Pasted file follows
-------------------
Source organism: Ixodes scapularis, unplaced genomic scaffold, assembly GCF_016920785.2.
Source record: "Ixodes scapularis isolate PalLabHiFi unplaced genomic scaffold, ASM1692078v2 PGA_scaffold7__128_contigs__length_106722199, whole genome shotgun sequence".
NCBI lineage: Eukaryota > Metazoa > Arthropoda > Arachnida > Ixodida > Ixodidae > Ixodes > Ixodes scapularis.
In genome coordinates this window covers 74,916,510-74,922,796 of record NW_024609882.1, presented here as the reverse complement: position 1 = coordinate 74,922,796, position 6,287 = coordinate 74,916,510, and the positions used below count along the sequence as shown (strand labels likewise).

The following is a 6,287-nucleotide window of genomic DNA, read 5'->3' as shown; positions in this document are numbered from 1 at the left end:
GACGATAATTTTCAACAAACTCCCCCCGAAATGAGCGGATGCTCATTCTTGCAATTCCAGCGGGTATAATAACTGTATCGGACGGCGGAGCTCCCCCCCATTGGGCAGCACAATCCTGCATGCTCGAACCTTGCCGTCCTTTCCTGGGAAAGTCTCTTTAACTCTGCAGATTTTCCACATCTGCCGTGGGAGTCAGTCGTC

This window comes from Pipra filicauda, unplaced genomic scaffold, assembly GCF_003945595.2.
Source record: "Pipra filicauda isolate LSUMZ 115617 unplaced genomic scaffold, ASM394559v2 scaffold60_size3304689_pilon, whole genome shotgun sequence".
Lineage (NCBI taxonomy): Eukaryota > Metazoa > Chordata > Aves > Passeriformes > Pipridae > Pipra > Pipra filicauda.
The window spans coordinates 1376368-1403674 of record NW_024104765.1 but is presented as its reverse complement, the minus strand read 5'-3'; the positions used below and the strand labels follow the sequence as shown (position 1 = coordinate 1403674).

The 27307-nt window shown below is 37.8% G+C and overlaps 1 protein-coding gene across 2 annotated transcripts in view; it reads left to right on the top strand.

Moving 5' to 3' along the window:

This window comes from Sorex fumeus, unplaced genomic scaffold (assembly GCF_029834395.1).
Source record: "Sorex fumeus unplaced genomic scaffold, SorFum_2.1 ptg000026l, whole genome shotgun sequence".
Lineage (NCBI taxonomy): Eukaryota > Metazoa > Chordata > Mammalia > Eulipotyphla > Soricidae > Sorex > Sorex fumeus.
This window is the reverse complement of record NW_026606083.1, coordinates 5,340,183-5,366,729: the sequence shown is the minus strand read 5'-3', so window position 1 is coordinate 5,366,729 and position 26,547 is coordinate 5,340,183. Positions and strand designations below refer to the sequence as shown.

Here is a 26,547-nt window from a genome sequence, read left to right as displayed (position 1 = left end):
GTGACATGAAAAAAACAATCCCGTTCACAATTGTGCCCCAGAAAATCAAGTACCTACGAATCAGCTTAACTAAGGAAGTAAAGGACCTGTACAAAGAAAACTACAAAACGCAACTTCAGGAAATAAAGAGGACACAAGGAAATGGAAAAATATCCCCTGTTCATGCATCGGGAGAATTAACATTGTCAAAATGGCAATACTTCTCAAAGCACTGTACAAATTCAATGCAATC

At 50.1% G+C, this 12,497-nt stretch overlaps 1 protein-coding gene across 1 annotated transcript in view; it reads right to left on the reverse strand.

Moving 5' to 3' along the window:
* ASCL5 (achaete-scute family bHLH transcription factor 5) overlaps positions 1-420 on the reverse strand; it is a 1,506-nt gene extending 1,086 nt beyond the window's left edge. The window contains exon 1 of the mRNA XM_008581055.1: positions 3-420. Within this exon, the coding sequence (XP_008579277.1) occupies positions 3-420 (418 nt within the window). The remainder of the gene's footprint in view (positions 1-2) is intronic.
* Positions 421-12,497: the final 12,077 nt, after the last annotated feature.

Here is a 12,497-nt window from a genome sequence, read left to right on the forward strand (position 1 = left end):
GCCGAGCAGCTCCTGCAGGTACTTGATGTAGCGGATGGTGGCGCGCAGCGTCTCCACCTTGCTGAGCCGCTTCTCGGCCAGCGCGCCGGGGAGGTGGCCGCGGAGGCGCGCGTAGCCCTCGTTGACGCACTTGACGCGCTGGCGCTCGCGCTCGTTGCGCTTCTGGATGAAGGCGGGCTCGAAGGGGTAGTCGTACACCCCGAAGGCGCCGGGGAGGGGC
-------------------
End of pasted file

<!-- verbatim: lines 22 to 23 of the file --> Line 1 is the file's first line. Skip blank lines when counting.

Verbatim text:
* Positions 421-12,497: the final 12,077 nt, after the last annotated feature.

Here is a 12,497-nt window from a genome sequence, read left to right on the forward strand (position 1 = left end):